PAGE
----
Models of human vision propose a division of labor between vision-for-action (identified with the V1-PPT dorsal stream) and vision-for-perception (the V1-IT ventral stream). The idea has been successful in explaining a host of neuropsychological and behavioral data, but has remained controversial in predicting that visually guided actions should be immune from visual illusions. Here we evaluate this prediction by reanalyzing 33 independent studies of rapid pointing involving the Mu ̈ ller-Lyer or related illusions. We find that illusion effects vary widely across studies from around zero to comparable to perceptual effects. After examining several candidate factors both between and within participants, we show that almost 80% of this variability is explained well by two general concepts. The first is that the illusion has little effect when pointing is programmed from viewing the target rather than from memory. The second that the illusion effect is weakened when participants learn to selectively attend to target locations over repeated trials. These results are largely in accord with the vision-for-action vs. vision-for-perception distinction. However, they also suggest a potential involvement of learning and attentional processes during motor preparation. Whether these are specific to visuomotor mechanisms or shared with vision-for-perception remains to be established.

Visually guided pointing, the Muller-Lyer illusion, and the functional interpretation of the dorsal-ventral split: conclusions from 33 independent studies / Bruno, Nicola; Bernardis, P.; Gentilucci, M.. - In: NEUROSCIENCE AND BIOBEHAVIORAL REVIEWS. - ISSN 0149-7634. - 32:(2008), pp. 423-437. [10.1016/j.neubiorev.2007.08.006]

Visually guided pointing, the Muller-Lyer illusion, and the functional interpretation of the dorsal-ventral split: conclusions from 33 independent studies

BRUNO, Nicola;M. Gentilucci
2008-01-01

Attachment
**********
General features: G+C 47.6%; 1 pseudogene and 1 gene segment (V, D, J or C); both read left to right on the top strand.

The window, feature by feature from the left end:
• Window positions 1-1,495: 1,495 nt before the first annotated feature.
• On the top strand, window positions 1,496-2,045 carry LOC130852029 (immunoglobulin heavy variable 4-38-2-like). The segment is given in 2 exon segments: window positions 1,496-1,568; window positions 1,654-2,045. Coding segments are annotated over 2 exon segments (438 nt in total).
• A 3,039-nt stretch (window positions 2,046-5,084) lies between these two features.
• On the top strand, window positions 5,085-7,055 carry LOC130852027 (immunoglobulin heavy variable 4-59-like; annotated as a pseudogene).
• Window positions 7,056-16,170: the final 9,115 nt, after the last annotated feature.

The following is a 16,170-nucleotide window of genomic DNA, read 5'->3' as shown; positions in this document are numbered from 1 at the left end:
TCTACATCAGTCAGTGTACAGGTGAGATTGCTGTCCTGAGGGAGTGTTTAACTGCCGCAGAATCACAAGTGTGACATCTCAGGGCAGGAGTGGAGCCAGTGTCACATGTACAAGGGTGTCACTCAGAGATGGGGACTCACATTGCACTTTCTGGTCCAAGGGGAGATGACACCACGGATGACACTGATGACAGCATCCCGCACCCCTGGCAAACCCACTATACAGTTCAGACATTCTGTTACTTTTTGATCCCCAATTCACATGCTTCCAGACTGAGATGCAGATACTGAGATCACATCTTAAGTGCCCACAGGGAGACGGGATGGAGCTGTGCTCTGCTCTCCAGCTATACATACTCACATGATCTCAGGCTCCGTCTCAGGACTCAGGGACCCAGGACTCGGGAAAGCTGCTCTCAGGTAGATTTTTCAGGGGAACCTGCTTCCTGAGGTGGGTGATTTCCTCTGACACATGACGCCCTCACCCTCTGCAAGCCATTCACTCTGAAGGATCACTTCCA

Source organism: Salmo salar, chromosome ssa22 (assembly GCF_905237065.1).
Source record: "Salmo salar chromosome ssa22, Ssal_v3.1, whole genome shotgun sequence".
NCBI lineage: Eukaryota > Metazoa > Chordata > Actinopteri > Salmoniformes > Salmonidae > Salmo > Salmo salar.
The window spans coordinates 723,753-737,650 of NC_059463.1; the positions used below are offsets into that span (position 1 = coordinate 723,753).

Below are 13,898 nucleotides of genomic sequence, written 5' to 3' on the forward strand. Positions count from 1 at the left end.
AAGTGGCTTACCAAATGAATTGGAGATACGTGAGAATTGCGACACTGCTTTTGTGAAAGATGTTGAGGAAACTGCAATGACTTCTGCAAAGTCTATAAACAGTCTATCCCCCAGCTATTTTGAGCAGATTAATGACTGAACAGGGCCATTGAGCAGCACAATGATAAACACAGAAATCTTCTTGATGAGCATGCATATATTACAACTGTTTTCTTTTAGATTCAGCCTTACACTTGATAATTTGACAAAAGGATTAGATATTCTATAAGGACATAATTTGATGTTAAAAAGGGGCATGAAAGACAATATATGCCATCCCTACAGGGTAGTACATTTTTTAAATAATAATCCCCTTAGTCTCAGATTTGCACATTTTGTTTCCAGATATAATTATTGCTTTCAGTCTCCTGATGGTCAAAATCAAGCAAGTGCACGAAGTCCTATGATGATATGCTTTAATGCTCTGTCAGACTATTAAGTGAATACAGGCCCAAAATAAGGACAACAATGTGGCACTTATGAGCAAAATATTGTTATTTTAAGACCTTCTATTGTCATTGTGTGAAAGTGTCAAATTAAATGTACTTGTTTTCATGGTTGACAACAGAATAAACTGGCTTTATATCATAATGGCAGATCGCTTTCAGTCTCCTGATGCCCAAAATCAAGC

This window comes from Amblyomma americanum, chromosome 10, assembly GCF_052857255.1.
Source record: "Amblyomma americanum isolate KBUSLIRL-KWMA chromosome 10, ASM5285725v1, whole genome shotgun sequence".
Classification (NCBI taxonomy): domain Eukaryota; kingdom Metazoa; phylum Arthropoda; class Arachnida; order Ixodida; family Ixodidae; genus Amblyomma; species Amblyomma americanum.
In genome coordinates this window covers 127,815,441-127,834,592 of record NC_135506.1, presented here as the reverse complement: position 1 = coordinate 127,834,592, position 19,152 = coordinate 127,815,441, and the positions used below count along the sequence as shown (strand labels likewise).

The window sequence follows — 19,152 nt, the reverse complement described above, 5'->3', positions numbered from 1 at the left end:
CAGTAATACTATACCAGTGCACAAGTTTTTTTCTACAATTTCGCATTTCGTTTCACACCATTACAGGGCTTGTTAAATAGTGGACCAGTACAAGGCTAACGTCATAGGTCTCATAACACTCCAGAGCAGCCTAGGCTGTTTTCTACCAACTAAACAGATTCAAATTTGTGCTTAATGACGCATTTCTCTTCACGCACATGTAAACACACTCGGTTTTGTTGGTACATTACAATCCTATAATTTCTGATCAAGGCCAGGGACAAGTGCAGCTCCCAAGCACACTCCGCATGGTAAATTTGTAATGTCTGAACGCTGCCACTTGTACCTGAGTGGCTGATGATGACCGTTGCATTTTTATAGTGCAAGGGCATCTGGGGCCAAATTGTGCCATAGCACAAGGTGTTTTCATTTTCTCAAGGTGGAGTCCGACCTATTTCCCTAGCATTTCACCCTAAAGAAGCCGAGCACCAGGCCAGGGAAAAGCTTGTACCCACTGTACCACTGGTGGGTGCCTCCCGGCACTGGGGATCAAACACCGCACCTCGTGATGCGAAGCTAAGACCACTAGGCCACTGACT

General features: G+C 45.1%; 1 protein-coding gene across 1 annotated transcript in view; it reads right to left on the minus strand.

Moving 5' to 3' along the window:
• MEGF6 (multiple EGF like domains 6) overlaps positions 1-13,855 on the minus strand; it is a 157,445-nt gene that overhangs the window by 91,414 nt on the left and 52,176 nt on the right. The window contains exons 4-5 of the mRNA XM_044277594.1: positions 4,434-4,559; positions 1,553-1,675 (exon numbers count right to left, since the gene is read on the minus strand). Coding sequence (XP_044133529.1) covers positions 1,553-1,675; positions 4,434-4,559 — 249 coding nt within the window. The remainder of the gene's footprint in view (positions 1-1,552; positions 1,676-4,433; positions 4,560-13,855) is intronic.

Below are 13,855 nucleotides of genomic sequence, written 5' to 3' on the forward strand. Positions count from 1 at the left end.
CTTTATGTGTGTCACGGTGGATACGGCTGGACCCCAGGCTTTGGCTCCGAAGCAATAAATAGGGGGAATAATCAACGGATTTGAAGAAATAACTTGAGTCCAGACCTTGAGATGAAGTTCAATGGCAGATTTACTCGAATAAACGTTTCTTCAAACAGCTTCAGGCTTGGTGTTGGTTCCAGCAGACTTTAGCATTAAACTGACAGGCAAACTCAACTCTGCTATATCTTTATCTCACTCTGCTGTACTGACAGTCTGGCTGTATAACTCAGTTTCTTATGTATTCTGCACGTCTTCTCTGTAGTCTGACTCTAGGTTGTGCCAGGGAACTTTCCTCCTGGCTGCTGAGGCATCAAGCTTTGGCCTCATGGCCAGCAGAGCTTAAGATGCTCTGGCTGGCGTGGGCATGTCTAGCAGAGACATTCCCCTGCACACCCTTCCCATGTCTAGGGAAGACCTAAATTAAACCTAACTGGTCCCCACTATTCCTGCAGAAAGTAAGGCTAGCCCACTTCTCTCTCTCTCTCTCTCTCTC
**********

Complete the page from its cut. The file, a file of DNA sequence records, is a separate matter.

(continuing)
Abstract

Models of human vision propose a division of labor between vision-for-action (identified with the V1-PPT dorsal stream) and vision-for-perception (the V1-IT ventral stream). The idea has been successful in explaining a host of neuropsychological and behavioral data, but has remained controversial in predicting that visually guided actions should be immune from visual illusions. Here we evaluate this prediction by reanalyzing 33 independent studies of rapid pointing involving the Mu ̈ ller-Lyer or related illusions. We find that illusion effects vary widely across studies from around zero to comparable to perceptual effects. After examining several candidate factors both between and within participants, we show that almost 80% of this variability is explained well by two general concepts. The first is that the illusion has little effect when pointing is programmed from viewing the target rather than from memory. The second that the illusion effect is weakened when participants learn to selectively attend to target locations over repeated trials. These results are largely in accord with the vision-for-action vs. vision-for-perception distinction. However, they also suggest a potential involvement of learning and attentional processes during motor preparation. Whether these are specific to visuomotor mechanisms or shared with vision-for-perception remains to be established.
Visually guided pointing, the Muller-Lyer illusion, and the functional interpretation of the dorsal-ventral split: conclusions from 33 independent studies / Bruno, Nicola; Bernardis, P.; Gentilucci, M.. - In: NEUROSCIENCE AND BIOBEHAVIORAL REVIEWS. - ISSN 0149-7634. - 32:(2008), pp. 423-437. [10.1016/j.neubiorev.2007.08.006]
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Utilizza questo identificativo per citare o creare un link a questo documento: https://hdl.handle.net/11381/2384816
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